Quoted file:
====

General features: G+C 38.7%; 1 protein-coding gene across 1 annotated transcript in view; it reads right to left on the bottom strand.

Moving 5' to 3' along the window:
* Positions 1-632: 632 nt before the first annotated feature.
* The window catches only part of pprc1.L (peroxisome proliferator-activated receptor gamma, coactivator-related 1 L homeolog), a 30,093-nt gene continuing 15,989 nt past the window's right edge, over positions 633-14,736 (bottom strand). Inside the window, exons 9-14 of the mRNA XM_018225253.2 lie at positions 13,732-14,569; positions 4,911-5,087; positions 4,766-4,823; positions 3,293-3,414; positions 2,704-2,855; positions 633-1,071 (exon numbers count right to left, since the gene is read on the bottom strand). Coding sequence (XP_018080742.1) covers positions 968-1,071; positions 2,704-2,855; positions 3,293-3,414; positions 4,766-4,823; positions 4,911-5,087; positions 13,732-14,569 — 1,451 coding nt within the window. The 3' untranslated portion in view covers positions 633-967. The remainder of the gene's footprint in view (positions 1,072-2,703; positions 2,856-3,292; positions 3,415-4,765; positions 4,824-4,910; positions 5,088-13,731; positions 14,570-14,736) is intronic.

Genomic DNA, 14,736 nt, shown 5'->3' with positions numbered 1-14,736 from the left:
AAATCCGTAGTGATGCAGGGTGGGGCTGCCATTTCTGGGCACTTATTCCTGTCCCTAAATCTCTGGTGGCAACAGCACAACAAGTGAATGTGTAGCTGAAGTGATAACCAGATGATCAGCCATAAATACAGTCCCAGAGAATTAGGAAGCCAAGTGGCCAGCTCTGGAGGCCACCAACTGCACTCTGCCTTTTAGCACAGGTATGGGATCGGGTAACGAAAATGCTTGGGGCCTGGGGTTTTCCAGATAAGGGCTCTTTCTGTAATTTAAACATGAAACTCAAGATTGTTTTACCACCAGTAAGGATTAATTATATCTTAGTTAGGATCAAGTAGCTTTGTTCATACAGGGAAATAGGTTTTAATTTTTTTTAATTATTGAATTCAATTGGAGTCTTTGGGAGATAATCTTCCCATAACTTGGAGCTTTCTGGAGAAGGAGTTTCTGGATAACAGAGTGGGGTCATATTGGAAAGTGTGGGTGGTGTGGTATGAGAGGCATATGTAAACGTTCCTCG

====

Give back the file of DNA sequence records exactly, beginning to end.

General features: G+C 38.7%; 1 protein-coding gene across 1 annotated transcript in view; it reads right to left on the bottom strand.

Moving 5' to 3' along the window:
* Positions 1-632: 632 nt before the first annotated feature.
* The window catches only part of pprc1.L (peroxisome proliferator-activated receptor gamma, coactivator-related 1 L homeolog), a 30,093-nt gene continuing 15,989 nt past the window's right edge, over positions 633-14,736 (bottom strand). Inside the window, exons 9-14 of the mRNA XM_018225253.2 lie at positions 13,732-14,569; positions 4,911-5,087; positions 4,766-4,823; positions 3,293-3,414; positions 2,704-2,855; positions 633-1,071 (exon numbers count right to left, since the gene is read on the bottom strand). Coding sequence (XP_018080742.1) covers positions 968-1,071; positions 2,704-2,855; positions 3,293-3,414; positions 4,766-4,823; positions 4,911-5,087; positions 13,732-14,569 — 1,451 coding nt within the window. The 3' untranslated portion in view covers positions 633-967. The remainder of the gene's footprint in view (positions 1,072-2,703; positions 2,856-3,292; positions 3,415-4,765; positions 4,824-4,910; positions 5,088-13,731; positions 14,570-14,736) is intronic.

Genomic DNA, 14,736 nt, shown 5'->3' with positions numbered 1-14,736 from the left:
AAATCCGTAGTGATGCAGGGTGGGGCTGCCATTTCTGGGCACTTATTCCTGTCCCTAAATCTCTGGTGGCAACAGCACAACAAGTGAATGTGTAGCTGAAGTGATAACCAGATGATCAGCCATAAATACAGTCCCAGAGAATTAGGAAGCCAAGTGGCCAGCTCTGGAGGCCACCAACTGCACTCTGCCTTTTAGCACAGGTATGGGATCGGGTAACGAAAATGCTTGGGGCCTGGGGTTTTCCAGATAAGGGCTCTTTCTGTAATTTAAACATGAAACTCAAGATTGTTTTACCACCAGTAAGGATTAATTATATCTTAGTTAGGATCAAGTAGCTTTGTTCATACAGGGAAATAGGTTTTAATTTTTTTTAATTATTGAATTCAATTGGAGTCTTTGGGAGATAATCTTCCCATAACTTGGAGCTTTCTGGAGAAGGAGTTTCTGGATAACAGAGTGGGGTCATATTGGAAAGTGTGGGTGGTGTGGTATGAGAGGCATATGTAAACGTTCCTCG